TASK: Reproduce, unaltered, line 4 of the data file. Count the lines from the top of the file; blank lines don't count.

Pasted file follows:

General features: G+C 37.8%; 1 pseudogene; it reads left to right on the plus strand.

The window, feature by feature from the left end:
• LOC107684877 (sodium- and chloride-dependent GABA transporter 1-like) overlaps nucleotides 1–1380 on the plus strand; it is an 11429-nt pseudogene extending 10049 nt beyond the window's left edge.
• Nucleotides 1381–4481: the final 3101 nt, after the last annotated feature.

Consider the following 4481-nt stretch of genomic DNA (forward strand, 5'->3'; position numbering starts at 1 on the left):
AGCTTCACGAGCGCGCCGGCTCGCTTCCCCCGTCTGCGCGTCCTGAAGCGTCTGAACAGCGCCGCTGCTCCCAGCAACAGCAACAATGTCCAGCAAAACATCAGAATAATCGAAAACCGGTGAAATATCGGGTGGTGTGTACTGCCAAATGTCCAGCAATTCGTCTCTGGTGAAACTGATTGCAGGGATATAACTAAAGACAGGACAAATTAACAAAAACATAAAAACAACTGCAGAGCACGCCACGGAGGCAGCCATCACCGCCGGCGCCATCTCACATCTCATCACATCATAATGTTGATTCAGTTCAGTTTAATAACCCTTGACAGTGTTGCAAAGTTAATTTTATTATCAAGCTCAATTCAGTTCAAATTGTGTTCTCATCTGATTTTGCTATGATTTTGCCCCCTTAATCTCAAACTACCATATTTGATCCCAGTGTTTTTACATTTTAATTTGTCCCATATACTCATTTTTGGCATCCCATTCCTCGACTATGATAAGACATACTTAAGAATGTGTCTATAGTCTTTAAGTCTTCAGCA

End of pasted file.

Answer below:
• Nucleotides 1381–4481: the final 3101 nt, after the last annotated feature.